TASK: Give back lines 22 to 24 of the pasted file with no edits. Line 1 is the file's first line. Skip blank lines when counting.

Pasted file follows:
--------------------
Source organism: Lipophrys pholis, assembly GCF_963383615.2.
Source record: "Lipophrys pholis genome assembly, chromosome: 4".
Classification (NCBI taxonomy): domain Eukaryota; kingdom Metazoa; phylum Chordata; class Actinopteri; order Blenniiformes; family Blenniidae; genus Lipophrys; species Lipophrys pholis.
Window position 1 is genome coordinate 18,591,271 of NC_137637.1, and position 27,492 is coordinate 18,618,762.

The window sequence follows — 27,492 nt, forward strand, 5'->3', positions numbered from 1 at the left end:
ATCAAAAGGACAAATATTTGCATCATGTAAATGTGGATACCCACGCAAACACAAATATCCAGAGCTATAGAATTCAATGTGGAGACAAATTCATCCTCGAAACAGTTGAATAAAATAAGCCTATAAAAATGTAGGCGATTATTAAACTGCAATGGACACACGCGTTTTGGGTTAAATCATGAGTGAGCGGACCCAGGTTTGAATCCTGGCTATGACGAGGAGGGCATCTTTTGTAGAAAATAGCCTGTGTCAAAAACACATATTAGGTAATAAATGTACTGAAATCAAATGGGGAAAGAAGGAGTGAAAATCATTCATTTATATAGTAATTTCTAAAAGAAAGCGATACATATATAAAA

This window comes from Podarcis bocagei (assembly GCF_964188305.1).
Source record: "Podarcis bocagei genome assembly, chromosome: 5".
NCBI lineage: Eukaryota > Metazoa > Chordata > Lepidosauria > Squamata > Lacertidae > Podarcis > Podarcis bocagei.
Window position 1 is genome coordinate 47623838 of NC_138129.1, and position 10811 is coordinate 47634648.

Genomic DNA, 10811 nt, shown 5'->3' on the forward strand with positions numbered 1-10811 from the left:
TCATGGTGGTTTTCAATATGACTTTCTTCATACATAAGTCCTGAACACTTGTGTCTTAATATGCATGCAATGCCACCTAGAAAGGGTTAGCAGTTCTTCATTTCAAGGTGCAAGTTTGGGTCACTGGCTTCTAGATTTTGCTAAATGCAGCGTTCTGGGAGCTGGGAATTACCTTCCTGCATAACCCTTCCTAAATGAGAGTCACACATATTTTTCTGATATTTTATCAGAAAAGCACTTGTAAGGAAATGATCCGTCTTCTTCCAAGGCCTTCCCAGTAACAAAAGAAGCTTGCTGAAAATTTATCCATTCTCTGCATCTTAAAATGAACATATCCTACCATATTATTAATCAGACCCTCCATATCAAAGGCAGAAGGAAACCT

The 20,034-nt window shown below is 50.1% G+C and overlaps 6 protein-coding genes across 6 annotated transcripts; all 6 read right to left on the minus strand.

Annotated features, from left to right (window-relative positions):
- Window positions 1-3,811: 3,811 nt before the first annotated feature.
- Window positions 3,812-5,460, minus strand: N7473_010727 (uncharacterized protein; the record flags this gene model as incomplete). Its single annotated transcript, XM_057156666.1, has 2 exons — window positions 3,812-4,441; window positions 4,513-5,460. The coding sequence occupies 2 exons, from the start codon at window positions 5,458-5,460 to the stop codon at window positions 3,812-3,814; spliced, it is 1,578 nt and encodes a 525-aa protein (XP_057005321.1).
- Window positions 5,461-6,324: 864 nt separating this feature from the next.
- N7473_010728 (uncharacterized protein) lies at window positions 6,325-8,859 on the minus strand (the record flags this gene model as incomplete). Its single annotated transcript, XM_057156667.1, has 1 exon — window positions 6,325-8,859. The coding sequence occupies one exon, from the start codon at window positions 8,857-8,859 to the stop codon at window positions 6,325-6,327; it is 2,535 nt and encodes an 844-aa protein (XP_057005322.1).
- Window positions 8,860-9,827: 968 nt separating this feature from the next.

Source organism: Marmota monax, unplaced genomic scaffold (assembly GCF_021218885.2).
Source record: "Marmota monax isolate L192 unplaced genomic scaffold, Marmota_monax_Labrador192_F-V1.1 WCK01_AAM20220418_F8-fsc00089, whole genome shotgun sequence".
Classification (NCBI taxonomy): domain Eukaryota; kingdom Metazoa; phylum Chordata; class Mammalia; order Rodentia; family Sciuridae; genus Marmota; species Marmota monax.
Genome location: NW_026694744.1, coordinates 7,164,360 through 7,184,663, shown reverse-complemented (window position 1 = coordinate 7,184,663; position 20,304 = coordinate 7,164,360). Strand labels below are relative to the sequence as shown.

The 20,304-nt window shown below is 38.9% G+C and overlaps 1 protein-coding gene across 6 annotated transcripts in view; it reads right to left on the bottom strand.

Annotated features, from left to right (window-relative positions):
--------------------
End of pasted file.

Classification (NCBI taxonomy): domain Eukaryota; kingdom Metazoa; phylum Chordata; class Mammalia; order Rodentia; family Sciuridae; genus Marmota; species Marmota monax.
Genome location: NW_026694744.1, coordinates 7,164,360 through 7,184,663, shown reverse-complemented (window position 1 = coordinate 7,184,663; position 20,304 = coordinate 7,164,360). Strand labels below are relative to the sequence as shown.

The 20,304-nt window shown below is 38.9% G+C and overlaps 1 protein-coding gene across 6 annotated transcripts in view; it reads right to left on the bottom strand.